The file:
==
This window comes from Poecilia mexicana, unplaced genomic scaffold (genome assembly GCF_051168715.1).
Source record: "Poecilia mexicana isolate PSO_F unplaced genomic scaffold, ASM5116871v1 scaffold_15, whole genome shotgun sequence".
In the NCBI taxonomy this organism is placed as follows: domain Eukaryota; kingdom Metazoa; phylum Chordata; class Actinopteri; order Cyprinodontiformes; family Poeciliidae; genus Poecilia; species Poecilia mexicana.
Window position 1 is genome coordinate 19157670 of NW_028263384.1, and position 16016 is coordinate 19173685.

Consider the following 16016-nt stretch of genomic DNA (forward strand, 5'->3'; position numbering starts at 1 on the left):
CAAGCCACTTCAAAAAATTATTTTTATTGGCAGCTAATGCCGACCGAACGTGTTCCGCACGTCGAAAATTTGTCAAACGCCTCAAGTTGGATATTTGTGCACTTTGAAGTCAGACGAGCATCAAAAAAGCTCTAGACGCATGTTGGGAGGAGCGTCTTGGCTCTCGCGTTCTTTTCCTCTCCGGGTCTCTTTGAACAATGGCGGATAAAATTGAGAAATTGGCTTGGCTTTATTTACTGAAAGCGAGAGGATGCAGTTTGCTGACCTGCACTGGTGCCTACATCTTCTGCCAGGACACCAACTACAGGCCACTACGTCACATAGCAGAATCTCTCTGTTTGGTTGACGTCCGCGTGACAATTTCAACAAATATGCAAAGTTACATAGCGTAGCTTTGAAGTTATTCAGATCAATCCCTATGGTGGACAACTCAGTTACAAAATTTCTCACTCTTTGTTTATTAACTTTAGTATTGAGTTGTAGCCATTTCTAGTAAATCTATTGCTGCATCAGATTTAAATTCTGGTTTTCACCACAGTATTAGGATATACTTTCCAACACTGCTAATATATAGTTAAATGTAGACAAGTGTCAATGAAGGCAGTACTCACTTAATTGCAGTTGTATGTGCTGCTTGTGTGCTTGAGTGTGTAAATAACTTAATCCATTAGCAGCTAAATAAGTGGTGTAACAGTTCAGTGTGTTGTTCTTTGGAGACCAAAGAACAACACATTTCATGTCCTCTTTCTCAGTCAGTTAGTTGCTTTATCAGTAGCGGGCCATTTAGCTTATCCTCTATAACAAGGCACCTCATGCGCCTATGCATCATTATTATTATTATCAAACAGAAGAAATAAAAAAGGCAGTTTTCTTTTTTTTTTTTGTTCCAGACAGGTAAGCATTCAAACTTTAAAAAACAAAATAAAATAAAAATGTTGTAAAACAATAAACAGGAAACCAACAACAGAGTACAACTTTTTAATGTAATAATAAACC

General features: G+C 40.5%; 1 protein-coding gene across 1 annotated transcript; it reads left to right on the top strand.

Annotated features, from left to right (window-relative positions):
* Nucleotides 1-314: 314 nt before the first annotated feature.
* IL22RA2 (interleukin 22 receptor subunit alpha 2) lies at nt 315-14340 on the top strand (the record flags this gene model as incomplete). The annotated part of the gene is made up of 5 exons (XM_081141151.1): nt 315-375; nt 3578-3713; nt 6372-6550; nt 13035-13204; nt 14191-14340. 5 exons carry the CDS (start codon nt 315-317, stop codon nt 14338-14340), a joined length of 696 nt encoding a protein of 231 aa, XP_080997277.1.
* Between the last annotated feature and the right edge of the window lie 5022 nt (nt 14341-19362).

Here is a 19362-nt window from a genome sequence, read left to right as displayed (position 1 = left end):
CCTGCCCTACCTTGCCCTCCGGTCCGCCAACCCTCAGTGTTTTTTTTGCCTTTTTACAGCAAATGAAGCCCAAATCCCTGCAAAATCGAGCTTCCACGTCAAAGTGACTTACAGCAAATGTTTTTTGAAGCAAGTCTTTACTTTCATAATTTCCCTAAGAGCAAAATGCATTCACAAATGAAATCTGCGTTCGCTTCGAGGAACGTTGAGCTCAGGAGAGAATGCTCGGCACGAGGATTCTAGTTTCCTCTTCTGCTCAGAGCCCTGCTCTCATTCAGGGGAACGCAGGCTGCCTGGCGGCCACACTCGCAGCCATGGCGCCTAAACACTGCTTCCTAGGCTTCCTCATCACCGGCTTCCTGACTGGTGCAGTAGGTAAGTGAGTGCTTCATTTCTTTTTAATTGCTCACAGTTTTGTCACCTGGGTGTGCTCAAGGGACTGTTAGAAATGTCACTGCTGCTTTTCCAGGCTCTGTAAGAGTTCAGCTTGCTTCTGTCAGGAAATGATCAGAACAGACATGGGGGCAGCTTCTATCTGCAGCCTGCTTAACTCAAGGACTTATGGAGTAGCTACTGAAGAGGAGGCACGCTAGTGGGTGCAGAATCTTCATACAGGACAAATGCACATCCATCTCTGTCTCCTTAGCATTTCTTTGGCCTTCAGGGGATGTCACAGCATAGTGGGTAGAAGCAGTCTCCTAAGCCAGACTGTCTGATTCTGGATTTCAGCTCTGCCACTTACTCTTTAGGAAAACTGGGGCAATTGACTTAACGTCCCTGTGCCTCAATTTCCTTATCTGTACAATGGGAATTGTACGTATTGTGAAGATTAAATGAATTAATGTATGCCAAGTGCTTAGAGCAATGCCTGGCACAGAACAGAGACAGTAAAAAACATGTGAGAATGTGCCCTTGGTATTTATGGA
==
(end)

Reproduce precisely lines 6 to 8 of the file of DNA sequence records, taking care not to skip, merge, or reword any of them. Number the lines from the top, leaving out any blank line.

CAAGCCACTTCAAAAAATTATTTTTATTGGCAGCTAATGCCGACCGAACGTGTTCCGCACGTCGAAAATTTGTCAAACGCCTCAAGTTGGATATTTGTGCACTTTGAAGTCAGACGAGCATCAAAAAAGCTCTAGACGCATGTTGGGAGGAGCGTCTTGGCTCTCGCGTTCTTTTCCTCTCCGGGTCTCTTTGAACAATGGCGGATAAAATTGAGAAATTGGCTTGGCTTTATTTACTGAAAGCGAGAGGATGCAGTTTGCTGACCTGCACTGGTGCCTACATCTTCTGCCAGGACACCAACTACAGGCCACTACGTCACATAGCAGAATCTCTCTGTTTGGTTGACGTCCGCGTGACAATTTCAACAAATATGCAAAGTTACATAGCGTAGCTTTGAAGTTATTCAGATCAATCCCTATGGTGGACAACTCAGTTACAAAATTTCTCACTCTTTGTTTATTAACTTTAGTATTGAGTTGTAGCCATTTCTAGTAAATCTATTGCTGCATCAGATTTAAATTCTGGTTTTCACCACAGTATTAGGATATACTTTCCAACACTGCTAATATATAGTTAAATGTAGACAAGTGTCAATGAAGGCAGTACTCACTTAATTGCAGTTGTATGTGCTGCTTGTGTGCTTGAGTGTGTAAATAACTTAATCCATTAGCAGCTAAATAAGTGGTGTAACAGTTCAGTGTGTTGTTCTTTGGAGACCAAAGAACAACACATTTCATGTCCTCTTTCTCAGTCAGTTAGTTGCTTTATCAGTAGCGGGCCATTTAGCTTATCCTCTATAACAAGGCACCTCATGCGCCTATGCATCATTATTATTATTATCAAACAGAAGAAATAAAAAAGGCAGTTTTCTTTTTTTTTTTTGTTCCAGACAGGTAAGCATTCAAACTTTAAAAAACAAAATAAAATAAAAATGTTGTAAAACAATAAACAGGAAACCAACAACAGAGTACAACTTTTTAATGTAATAATAAACC

General features: G+C 40.5%; 1 protein-coding gene across 1 annotated transcript; it reads left to right on the top strand.

Annotated features, from left to right (window-relative positions):